Passage of AB 2118 Protects Consumers & Professional Moving Companies

We always try to provide up to date news relating to consumer protection when it comes to using moving companies. Sadly, there are still those who will take advantage of the unsuspecting consumer during an emotional and stressful time such as moving. There are so called “moving companies” out there that lure customers with enticingly low prices, only to hold their goods hostage for more money before delivery? And they are so rampant that it finally took a new law, Assembly Bill (AB) 2118 to counteract all the consumer fraud.

Professional movers are regulated by the Public Utilities Commission (PUC — in California the CPUC). According to their website, “The CPUC regulates privately owned electric, natural gas, telecommunications, water, railroad, rail transit, and passenger transportation companies. The CPUC serves the public interest by protecting consumers and ensuring the provision of safe, reliable utility service and infrastructure at reasonable rates …. We regulate utility services, stimulate innovation, and promote competitive markets, where possible. ”

AB 2118 was sponsored by Assembly Member Betsy Butler (D-Los Angeles), and was begun with the California Moving & Storage Association. They agreed that something more was needed to protect the consumers. Basically, this bill updates the Household Goods Carriers Act by improving ways illegally operating moving companies can be prosecuted. It ensures that unpermitted movers are held to the same stringent standards as legally permitted movers.

Additionally, AB 2118 codifies how household goods are defined, and creates a new section that specifically addresses infractions of license, membership and location falsification. How can you find out more? The PUC is directed through this bill to create a “Know Your Rights” website that all professional moving companies can link to, to help ensure that there customers are fully informed.

The best way to find a reputable mover is to do your research. Look for members of national and local moving associations like CMSA or AMSA and consumer business bureaus such as BBB. CMSA and AMSA have also started a program of certifying legal licensed movers with the distinction of ProMover. Check the CMSA web site for a list of California ProMovers to ensure your move is in good hands. AND the biggest thing is NEVER be tempted by a cheap price.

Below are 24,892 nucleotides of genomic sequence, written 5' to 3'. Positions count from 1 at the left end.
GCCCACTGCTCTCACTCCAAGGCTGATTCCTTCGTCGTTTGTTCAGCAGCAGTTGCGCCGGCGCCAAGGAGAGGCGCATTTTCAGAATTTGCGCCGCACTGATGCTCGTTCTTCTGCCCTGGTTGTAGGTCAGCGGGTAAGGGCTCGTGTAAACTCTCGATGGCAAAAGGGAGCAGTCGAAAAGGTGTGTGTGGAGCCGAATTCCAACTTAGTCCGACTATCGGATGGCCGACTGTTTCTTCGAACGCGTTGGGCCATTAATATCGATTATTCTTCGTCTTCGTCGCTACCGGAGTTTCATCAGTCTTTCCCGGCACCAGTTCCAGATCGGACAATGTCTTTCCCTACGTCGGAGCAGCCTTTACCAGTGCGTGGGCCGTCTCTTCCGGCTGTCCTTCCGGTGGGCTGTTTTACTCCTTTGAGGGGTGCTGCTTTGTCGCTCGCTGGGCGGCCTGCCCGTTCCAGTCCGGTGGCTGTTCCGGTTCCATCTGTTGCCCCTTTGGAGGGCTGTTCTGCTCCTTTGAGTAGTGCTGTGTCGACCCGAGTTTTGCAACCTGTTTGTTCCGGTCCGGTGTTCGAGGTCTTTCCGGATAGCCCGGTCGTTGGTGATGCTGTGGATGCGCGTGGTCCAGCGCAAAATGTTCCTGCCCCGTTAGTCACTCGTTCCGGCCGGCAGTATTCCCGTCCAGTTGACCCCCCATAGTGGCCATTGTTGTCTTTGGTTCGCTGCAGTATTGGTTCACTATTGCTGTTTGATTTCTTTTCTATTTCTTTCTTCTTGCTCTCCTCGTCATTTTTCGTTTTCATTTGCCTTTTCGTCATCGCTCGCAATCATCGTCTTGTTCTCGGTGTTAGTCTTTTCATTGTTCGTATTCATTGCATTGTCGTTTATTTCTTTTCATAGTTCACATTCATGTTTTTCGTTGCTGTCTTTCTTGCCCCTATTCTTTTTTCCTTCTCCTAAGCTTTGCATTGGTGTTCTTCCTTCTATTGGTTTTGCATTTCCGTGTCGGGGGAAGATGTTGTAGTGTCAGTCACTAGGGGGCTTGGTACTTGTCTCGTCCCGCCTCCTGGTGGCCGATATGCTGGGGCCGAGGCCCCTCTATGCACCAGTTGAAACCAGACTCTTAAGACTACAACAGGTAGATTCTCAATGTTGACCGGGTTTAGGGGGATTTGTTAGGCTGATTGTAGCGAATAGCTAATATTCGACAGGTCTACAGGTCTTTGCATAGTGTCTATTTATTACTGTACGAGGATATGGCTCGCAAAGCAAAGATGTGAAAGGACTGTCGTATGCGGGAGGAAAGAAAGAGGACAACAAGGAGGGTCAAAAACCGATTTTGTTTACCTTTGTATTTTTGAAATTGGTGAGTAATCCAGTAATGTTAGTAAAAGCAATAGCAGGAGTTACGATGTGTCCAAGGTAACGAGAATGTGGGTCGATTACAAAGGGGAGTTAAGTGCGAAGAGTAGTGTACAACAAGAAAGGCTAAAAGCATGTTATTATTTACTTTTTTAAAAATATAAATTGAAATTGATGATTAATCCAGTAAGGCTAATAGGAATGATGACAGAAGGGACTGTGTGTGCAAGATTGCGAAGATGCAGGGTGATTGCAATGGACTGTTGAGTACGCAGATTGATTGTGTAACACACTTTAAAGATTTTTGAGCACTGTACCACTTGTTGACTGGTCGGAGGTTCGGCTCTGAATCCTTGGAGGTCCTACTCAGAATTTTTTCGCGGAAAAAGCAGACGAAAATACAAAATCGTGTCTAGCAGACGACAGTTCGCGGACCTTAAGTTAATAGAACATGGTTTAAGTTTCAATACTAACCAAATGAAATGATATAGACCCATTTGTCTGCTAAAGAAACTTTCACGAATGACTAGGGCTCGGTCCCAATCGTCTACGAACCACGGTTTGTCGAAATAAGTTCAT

Call All Reasons Moving at 408-240-0244 for a no-cost, no-obligation estimate for your moving needs.

Only Hire Legal Moving Company – Don’t get Ripped off!

California ProMoverWould you hire an unlicensed contractor to build your dream house? Would you let an unlicensed dentist work on your mouth? Would you invite someone into your home you don’t know, that doesn’t have a license, no insurance. Someone that is going to remove everything you own and drive away?

How often do you invite people you don’t know into your home? How many years have you worked to buy everything you own? What would it cost you if you had to replace it ALL? If you are not careful you could loose everything you own in one day! How much did you pay for your couch? I tell people all the time “do not cheap out when choosing a mover”.

I spend a lot of time talking about “how to choose a mover” and why not to hire an unlicensed moving company. We hear stories every day about consumers getting ripped off. Companies demanding more money at destination than the original agreed upon amount. Damage to belongings, items missing and worse case scenario the unlicensed mover that loads everything up and takes off never to be seen again.

The way they lure you in is by quoting cheap prices. If the price seems unrealistic this should be your first warning. Legitimate companies have overhead and if the prices seem to low you can be guaranteed that company is not paying workers comp, general liability or cargo insurance.

Don’t fall victim to one of these Rogue Movers. We have to stop these ruthless heartless thieves. The best way to stop them is to STOP USING THEM and report companies to the PUC that you discover are operating without a license.

Now to make things even worse it isn’t just unlicensed movers that are the problem. The PUC shuts down moving companies for violations every day. Their license gets revoked but they either keep working anyway OR re-open under a different name. While you are on the PUC web site checking license numbers look to see how long they’ve been in business. You should pick a company that has been around for a while.